Reactions trail banning of Nekede Poly students from driving into campus
The prohibition of students of Federal Polytechnic, Nekede in Imo State, from driving into campus has continued to attract reactions from concerned stakeholders.
In memorandum dated January 27, 2022 and signed by the Registrar, B. O. Dara, the school said the decision was taken at a management meeting following the nuisance students, who drive recklessly into the campus, were causing.
A new circular issued by the management, therefore, directed all students to park outside campus, while members of staff must present their gate passes for effective regulation of vehicular movement around the campus.
Reacting to the development, a lawyer and rights activist, Kissinger Ikeokwu and a member of staff of the institution, who preferred anonymity, described the decision as one in the right direction.
Ikeokwu said some students were claiming that it was their right to drive on campus, while the constitution guarantees some inalienable rights, the management of the institution has powers to make rules and regulation to ensure that students get the best learning conditions on campus.
“Now the management has a duty to ensure that the environment is well managed to create a good learning environment for the students. Although such regulations must be reasonable, fair and guided towards the overall goal making the students get a good learning experience.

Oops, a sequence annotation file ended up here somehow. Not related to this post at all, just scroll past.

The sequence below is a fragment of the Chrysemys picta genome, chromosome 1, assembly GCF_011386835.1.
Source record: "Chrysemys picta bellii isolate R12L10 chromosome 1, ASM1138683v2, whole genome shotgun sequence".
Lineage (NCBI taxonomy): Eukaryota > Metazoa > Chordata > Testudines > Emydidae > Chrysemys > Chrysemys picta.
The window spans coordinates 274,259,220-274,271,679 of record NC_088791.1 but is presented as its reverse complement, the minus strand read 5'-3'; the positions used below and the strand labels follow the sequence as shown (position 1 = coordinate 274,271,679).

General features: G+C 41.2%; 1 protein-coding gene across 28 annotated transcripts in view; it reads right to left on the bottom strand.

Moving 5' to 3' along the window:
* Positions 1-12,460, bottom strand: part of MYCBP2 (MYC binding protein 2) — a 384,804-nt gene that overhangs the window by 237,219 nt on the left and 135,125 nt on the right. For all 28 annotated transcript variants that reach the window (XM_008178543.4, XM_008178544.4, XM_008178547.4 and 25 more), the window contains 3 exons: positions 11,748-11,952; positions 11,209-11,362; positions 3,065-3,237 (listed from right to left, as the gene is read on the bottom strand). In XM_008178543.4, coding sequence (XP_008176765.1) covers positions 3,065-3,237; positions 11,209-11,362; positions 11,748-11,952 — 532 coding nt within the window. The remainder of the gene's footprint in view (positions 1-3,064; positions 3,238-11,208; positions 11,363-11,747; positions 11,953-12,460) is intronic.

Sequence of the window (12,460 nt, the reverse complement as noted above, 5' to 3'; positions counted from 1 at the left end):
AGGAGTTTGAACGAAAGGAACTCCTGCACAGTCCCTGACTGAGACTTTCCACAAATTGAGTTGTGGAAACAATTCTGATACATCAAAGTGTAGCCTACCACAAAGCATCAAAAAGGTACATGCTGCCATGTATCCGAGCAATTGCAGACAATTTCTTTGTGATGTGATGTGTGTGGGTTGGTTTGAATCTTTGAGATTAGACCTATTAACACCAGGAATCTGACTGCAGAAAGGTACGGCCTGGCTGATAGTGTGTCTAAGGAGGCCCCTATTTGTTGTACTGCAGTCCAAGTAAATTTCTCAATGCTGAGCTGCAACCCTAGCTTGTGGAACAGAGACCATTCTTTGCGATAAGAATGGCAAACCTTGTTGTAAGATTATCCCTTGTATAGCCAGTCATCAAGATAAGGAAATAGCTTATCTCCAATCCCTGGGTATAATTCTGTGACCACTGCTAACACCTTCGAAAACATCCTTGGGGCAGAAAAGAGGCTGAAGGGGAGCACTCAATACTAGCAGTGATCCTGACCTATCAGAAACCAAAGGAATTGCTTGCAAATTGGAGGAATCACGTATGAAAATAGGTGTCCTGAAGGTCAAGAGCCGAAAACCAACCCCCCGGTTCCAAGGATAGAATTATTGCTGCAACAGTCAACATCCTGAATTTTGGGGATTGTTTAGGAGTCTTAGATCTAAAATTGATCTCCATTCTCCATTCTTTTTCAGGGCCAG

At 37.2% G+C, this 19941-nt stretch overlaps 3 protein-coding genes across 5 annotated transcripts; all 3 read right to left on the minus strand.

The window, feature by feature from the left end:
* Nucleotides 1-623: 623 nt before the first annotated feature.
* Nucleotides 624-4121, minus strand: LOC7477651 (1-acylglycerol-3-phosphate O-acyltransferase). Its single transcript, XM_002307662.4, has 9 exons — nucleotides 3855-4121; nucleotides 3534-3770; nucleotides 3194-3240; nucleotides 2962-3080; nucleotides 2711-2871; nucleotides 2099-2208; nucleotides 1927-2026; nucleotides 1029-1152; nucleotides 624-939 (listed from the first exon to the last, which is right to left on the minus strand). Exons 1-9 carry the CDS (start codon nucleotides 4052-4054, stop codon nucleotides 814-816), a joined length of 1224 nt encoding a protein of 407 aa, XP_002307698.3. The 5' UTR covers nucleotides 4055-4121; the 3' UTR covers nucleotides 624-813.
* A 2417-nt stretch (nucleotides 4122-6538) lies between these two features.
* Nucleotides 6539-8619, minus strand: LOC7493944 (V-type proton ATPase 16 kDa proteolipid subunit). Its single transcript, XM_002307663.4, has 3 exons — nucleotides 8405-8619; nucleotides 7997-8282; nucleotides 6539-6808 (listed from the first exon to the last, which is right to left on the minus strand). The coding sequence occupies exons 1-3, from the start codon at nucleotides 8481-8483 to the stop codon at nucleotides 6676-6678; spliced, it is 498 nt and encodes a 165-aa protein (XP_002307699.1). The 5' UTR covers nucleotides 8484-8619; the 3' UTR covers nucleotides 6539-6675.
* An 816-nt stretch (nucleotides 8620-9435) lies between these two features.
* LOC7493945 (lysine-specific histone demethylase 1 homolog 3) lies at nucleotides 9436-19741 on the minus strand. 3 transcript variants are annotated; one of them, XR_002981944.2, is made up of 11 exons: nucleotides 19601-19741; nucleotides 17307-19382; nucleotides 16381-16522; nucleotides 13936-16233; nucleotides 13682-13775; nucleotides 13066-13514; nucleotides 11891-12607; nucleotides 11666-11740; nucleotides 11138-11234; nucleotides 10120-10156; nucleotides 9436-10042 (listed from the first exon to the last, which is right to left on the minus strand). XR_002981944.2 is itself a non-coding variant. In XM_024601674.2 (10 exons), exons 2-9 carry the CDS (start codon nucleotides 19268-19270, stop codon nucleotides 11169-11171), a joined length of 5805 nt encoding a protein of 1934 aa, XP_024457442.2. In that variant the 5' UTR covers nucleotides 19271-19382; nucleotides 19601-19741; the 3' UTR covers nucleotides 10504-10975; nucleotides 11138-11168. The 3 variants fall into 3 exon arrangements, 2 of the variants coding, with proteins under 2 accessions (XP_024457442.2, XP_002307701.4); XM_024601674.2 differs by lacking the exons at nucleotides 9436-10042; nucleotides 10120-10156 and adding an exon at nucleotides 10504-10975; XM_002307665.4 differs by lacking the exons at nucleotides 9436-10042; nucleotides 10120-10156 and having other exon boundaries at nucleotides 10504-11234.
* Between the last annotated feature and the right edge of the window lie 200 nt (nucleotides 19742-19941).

“In our days, we saw the children of governors, commissioners and judges drive around campus, but they didn’t create nuisance with reckless driving and unnecessary display of affluence with cars.
“A few privileged students had cars, but their cars were mainly to convey them to school in real time, and after lectures they drove to town and use their cars for other purposes,” he said.
He argued that if students now acquire cars to the extent that they begin to create nuisance in the learning environment, management has the right to regulate their driving into and around campus.
He said management owed everyone a duty to check the menace, adding: “New trends often lead to new measures. The institution may not have envisaged the ‘yahoo age’ where most students now buy expensive cars and display affluence under youthful exuberance.”
He insisted that the regulation was aimed at creating a good learning environment and that if the management noticed reckless driving within campus to the extent of creating nuisance and set out to regulate it, “they are in order, because the goal is to make the students better and not otherwise.
“I support management for the regulation, especially against reports that the nuisance has evolved to unimaginable proportions.”